To add more stress for small-business owners, a new report from Syracuse University’s Transactional Records Access Clearinghouse (TRAC) highlights a troubling trend:
In the last five years, the number of hours the IRS spends auditing small businesses (with assets under $10 million) has increased by 30 percent. In the same time period, the time the IRS spends auditing companies with $250 million or more in assets has dropped by 33 percent.
Theorizing as to why smaller companies are being targeted, TRAC writes:
“Choosing to audit the smaller rather than the larger businesses would on its face help individual [IRS] agents meet their performance targets [for auditing a certain number of returns]. But the decision to audit the smaller companies does not help the government collect more taxes because the data indicate that the larger the business, the larger the dollar amounts of tax under-reporting and back taxes on average that they may owe.” In fiscal 2009 the average amount of tax “underreporting” IRS auditors uncovered per hour spent auditing small to midsized businesses was $1,025. The average for large corporations was $9,354.
According to CFO Zone, the audits will focus on four key areas:
Worker Classification: Whether workers are classified as employees or independent contractors.
Executive compensation: Salary and non-salary compensation, such as loans, deferred compensation and stock.
Fringe benefits: Perks for executives and employees.
Payroll taxes: The IRS will be looking closely at Forms 941 and Form 1099/W-2 for issues including withholding and next-day deposit requirements.
The IRS has warned that firms being audited should be prepared to open all their records to the agency. But whether or not your business gets an audit letter, the NRP puts all small businesses on notice that they need to make sure their ducks are in a row.
Why? The NRP may be a short-term project, but its findings will be used to focus a long-term crackdown on business tax compliance in the four areas above.
Dean Zerbe writes in Forbes –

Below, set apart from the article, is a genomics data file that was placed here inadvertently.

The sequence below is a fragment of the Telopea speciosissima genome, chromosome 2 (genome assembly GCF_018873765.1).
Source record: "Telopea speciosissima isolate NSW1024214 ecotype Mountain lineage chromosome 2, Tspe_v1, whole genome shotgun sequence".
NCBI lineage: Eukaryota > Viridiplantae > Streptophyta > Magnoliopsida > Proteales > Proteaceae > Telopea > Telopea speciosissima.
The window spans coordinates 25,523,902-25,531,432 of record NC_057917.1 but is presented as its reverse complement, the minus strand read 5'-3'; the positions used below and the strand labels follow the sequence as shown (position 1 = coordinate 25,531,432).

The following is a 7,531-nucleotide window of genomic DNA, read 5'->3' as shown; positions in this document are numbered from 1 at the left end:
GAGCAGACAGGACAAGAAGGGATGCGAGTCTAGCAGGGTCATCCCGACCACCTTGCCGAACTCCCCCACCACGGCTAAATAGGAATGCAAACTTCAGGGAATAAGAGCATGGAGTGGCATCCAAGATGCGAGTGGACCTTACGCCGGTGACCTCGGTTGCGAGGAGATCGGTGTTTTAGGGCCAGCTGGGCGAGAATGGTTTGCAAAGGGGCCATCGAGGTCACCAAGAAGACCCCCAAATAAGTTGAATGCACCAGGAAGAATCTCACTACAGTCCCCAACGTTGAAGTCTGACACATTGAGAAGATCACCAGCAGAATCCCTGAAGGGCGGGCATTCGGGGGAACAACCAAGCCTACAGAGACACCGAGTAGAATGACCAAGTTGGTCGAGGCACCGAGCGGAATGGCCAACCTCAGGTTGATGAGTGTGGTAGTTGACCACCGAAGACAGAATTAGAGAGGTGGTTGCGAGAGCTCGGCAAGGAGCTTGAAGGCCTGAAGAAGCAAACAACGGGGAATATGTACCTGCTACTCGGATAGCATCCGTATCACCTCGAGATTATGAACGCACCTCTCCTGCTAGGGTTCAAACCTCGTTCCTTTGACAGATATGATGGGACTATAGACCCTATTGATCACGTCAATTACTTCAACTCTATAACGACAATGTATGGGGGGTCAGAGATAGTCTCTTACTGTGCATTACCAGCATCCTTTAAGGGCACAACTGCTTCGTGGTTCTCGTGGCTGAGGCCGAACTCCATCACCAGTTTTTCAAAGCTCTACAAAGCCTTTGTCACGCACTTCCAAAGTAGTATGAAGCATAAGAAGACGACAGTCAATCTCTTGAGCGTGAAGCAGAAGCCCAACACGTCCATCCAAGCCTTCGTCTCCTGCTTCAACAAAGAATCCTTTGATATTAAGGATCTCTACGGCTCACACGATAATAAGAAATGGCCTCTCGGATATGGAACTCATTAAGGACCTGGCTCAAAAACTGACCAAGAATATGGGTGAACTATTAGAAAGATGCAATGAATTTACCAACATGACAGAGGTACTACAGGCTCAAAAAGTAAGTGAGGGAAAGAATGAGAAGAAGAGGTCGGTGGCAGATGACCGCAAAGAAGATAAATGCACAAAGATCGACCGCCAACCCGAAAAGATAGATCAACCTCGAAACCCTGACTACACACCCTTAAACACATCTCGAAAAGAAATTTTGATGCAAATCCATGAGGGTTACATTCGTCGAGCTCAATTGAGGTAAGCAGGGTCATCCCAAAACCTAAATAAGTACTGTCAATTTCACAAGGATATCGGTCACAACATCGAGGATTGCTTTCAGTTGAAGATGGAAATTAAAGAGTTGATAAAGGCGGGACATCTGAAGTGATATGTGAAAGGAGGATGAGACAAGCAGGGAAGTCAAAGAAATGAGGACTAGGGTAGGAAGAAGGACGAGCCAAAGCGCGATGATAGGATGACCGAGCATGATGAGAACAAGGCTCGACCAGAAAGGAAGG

“I am concerned by the general trend highlighted in the TRAC report–namely more scrutiny of small and mid-sized business and a reduced focus on large corporations. A large corporation may have on staff a dozen tax attorneys who would be doing origami (or devising new tax strategies) if the IRS doesn’t call. But for small businesses, an IRS audit often requires the time and attention of the business owners or top managers. That means it can disrupt and cause economic harm to a business–even if the IRS doesn’t find anything wrong. The time spent with the IRS is time a business person could be improving and expanding the business and maybe even hiring new employees.”
According to the TRAC report –
“The decision to audit the smaller companies does not help the government collect more taxes,” the study concluded. “This is because the data indicate that the larger the business, the larger the dollar amounts of tax underreporting and back taxes on average that they may owe.”
What are the odds of your small business being audited in the next 18 months, you ask? Some experts peg that number at about 3% or one chance in thirty.
What about if your small business is audited? Overall, if you are prepared and organized, then at worst you will only face paying some additional taxes. If nothing else, you will have definitely learned from the experience.
One last thing – we heard recently that the IRS and and other local tax authorities are now requesting the actual QuickBooks Data file from small businesses under audit. The IRS has now trained their agents to review the electronic copy of your books and records. So now more than ever it’s important to make sure your business is maintaining accurate and correct books. Haphazardly done books could have huge negative consequences as a result of an audit.
Small business owner beware.
You can read the full report at TRAC’s Web site.